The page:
Page:Lawhead columbia 0054D 12326.pdf/127

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emitted energy, or received energy. Fortunately, it’s only a trivial matter of algebraic manipulation to rearrange our last equation to solve for :


We’re now free to plug in different values for incoming solar radiation and planetary albedo to see how the absolute temperature of the planet changes (try it!). But wait: something is still amiss here. By expressing the model this way, we’ve revealed another flaw in what we have so far: there’s no way to vary the amount of energy the planet emits. Recall that we originally expressed F—the total energy radiated by Earth as a blackbody—in terms of the Stefan-Boltzmann law. That is, the way we have things set up right now, the radiated energy only depends on the Stefan-Boltzmann constant σ (which, predictably, is constant) and the absolute temperature of the planet Tp. When we set things up as we did just now, it becomes apparent that (since the Stefan-Boltzmann constant doesn’t vary), the amount of energy that the planet radiates depends directly (and only) on the temperature. Why is this a problem? Well, we might want to see how the temperature varies as a result of changes in how much energy the planet radiates[1]. That is, we might want to figure out how the temperature would change if we were to add an atmosphere to our planet—an atmosphere which can hold in some heat and alter the radiation profile of the planet. In order to see how this would work, we need to understand how atmospheres affect the radiation balance of planets: we need to introduce the greenhouse effect and add a parameter to our model that takes it into account.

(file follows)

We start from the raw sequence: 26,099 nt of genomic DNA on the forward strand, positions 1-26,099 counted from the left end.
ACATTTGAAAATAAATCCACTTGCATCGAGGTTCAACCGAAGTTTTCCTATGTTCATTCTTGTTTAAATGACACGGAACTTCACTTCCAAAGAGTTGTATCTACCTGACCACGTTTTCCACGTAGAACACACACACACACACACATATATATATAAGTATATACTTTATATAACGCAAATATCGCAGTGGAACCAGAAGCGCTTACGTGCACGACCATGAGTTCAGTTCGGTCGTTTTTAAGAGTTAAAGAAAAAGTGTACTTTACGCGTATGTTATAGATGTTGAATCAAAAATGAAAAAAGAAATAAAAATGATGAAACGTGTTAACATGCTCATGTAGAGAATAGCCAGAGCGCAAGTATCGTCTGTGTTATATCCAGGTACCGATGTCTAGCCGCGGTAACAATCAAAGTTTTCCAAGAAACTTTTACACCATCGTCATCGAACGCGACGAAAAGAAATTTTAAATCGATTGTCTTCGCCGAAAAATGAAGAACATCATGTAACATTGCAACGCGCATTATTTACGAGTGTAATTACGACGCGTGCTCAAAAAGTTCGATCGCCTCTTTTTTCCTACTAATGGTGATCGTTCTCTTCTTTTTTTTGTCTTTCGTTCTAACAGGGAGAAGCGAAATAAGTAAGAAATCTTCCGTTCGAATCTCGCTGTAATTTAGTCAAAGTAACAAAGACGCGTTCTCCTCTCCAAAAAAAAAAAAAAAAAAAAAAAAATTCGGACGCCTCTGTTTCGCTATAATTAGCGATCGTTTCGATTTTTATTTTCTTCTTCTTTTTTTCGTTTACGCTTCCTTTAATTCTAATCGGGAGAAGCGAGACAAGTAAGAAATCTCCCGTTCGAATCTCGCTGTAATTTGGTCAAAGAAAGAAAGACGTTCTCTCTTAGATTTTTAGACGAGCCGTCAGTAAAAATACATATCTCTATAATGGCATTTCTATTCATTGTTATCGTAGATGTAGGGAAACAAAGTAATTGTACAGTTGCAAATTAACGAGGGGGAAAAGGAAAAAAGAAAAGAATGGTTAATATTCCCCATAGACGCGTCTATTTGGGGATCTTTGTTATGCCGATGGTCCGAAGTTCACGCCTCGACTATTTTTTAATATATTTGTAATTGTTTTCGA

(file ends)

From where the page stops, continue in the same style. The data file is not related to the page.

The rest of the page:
1. In fact, there’s another clue that something’s not right here. Solving the equation using the values we’ve got so far gives us a temperature of 255K, which is significantly below the freezing point of water (it’s around 0 degrees F, or -18 degrees C). As you can easily verify, this is not the temperature of the planet’s surface, at least most of the time. Something is wrong here. Hang in there: we’ll see the explanation for this anomaly soon, in Section 4.1.3.